Friday, December 30, 2011

Five minutes peace

 In my work I have met many parents and I know that without self care, a parent can easily become tired  and irritable and depleted. When stressful situations and difficult behaviors of a child are added to the mix, then your child can start believing that they are to blame for all the suffering.  Self-care for a parent is not a luxury it is a necessity. It is a positive, healthy survival skill to pass on to your child. Self care is about knowing yourself and knowing your limits for your own sake and that of your children.

So, the holidays are winding down and the children are back in school. Maybe it is time to clean out the old and prepare for new beginnings! But wait! Before I do any of this I need to give myself a pause and rest even if it is for five minutes. Even if it is just for the time it takes to read the words on this page!  I need time and space for me to do absolutely nothing, but breath and feel myself fully! To be a human being with needs, as well as a parent! 

When my daughter was young, we both enjoyed reading a book called “five minutes peace” which was about a mother elephant who needed just five minutes to herself to pause and recharge her battery.  Of course it never happened as the baby elephant did not understand why her mother would need time alone! Sounds familiar? So making intentional time alone to be creative or just be each day is a number one goal for me in 2012.  It does not have to be a lot of time, but it does need to be consistent.  I am hoping that in achieving this spacious gift of self compassion each day I will also be giving to my daughter.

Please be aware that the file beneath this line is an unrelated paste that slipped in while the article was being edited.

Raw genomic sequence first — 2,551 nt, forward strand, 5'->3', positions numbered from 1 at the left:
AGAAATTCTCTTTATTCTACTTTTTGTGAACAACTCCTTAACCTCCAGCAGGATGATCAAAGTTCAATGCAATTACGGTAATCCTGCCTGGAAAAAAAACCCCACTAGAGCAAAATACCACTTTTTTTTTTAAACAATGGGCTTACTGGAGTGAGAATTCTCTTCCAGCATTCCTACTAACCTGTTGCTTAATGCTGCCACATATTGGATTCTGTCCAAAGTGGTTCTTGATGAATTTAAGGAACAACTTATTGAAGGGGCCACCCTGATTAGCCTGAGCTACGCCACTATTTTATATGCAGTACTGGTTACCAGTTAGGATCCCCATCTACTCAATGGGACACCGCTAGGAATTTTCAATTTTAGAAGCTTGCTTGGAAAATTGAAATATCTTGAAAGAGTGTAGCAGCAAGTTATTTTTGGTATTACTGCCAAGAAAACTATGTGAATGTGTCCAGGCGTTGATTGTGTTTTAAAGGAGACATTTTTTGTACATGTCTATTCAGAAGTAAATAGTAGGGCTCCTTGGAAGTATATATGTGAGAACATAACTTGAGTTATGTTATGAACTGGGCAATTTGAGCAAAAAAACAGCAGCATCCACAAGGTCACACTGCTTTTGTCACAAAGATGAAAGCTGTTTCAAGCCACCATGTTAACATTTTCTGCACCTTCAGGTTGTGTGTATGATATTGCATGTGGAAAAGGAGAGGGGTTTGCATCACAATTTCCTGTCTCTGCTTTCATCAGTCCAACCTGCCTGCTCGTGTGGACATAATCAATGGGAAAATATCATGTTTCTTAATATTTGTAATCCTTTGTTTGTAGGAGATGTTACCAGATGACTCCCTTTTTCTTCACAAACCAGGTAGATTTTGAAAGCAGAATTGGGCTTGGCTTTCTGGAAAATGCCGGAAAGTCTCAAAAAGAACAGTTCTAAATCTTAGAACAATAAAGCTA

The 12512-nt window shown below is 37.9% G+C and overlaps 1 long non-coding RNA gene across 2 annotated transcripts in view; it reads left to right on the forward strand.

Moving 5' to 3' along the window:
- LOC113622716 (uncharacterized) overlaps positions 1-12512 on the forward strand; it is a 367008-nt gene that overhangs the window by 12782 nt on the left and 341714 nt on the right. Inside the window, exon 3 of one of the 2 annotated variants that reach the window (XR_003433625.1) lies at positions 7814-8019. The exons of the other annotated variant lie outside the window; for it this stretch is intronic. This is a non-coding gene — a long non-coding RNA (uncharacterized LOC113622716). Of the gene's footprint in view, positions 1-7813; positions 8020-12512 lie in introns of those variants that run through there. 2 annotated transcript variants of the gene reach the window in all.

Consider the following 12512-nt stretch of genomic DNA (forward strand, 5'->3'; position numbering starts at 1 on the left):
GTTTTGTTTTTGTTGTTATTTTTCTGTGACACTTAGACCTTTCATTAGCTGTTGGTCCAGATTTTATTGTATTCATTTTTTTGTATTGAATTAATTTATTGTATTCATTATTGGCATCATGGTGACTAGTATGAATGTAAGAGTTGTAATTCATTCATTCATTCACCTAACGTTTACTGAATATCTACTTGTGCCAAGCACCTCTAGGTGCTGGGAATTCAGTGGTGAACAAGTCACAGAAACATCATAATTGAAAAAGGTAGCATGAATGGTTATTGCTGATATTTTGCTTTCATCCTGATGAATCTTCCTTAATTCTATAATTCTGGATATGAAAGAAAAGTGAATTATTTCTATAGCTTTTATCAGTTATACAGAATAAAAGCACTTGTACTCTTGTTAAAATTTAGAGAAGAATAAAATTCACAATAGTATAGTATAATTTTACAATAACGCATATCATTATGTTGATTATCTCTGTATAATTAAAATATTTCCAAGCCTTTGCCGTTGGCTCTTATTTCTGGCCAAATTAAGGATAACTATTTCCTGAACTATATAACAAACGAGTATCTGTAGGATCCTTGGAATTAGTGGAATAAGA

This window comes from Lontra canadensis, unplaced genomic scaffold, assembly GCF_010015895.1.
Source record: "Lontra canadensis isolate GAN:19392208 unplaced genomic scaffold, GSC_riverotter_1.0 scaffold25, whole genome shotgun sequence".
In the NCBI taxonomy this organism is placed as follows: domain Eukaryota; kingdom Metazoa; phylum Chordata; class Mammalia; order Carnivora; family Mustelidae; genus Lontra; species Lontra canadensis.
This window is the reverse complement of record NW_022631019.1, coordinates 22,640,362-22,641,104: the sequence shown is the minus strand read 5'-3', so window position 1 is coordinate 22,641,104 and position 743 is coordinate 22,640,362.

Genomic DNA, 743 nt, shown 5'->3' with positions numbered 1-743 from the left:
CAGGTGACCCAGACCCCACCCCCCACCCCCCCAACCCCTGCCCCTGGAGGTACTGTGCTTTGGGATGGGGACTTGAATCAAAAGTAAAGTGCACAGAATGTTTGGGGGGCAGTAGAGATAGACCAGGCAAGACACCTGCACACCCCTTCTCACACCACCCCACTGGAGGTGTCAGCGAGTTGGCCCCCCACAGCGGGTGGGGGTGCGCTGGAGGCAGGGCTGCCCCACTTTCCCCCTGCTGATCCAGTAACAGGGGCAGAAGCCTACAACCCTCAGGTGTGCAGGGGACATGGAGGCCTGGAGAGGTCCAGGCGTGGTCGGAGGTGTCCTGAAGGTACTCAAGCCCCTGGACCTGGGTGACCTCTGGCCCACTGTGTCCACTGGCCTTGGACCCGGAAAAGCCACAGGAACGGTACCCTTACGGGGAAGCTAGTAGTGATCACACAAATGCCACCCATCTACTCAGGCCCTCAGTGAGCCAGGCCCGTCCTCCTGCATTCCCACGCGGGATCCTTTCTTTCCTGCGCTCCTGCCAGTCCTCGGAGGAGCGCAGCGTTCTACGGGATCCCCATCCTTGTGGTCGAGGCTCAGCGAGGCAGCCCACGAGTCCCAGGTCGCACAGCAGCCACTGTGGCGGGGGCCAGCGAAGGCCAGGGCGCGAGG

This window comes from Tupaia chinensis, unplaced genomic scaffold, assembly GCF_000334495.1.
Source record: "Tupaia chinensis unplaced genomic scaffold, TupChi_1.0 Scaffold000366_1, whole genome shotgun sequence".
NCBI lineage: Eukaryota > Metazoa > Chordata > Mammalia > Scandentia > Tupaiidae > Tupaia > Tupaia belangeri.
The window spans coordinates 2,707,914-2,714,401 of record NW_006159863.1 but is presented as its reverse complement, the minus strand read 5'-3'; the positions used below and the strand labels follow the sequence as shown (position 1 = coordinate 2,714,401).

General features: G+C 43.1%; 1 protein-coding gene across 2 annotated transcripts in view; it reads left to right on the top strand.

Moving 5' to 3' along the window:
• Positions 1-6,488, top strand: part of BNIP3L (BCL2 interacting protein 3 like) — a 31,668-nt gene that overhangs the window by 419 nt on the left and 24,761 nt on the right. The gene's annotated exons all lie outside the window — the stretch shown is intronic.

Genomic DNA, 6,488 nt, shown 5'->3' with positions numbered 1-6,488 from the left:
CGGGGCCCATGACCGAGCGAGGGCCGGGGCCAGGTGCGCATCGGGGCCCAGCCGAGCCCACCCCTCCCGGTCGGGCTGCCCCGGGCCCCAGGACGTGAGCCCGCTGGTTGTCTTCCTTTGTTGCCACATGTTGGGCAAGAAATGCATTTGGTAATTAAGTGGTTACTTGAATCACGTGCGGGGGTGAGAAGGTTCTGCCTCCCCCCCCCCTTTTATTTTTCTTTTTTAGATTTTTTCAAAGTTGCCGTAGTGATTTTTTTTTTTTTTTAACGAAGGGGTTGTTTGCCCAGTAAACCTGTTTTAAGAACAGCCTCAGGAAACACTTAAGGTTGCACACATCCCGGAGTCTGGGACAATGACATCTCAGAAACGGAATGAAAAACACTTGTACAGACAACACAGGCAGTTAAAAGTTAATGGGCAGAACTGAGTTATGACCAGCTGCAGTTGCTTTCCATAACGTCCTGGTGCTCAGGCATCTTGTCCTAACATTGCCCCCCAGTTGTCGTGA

By watching and experiencing me give quiet time to myself, it will encourage my daughter to learn to be comfortable being by herself. She can begin to understand  her  own physiological and psychological need for quiet reflection, as well as outside stimulation. This is the work of a any parent, to help our children know how to be secure with their internal thoughts and feelings and creative energy and be able to respond positively  to  the barrage of external stimulation in the world.  

My hope is that I can teach my daughter to move more fluidly between times of quiet and stillness and times of activity and movement, and most importantly, recognize the value of both.  The hope is that the quiet moments alone come to feel as safe to her as those moments being rocked in my arms when she was a baby. The hope is that when she reaches that age when she can be left alone at home that she can feel confident and I can trust her to be alone. The hope is that she can delve into her own creative resources and not experience boredom with her own company! The hope is that my limit setting, although annoying at times, is internalized to make her feel safe. So, that  she will know when it is safe to take risks and safe to walk away.

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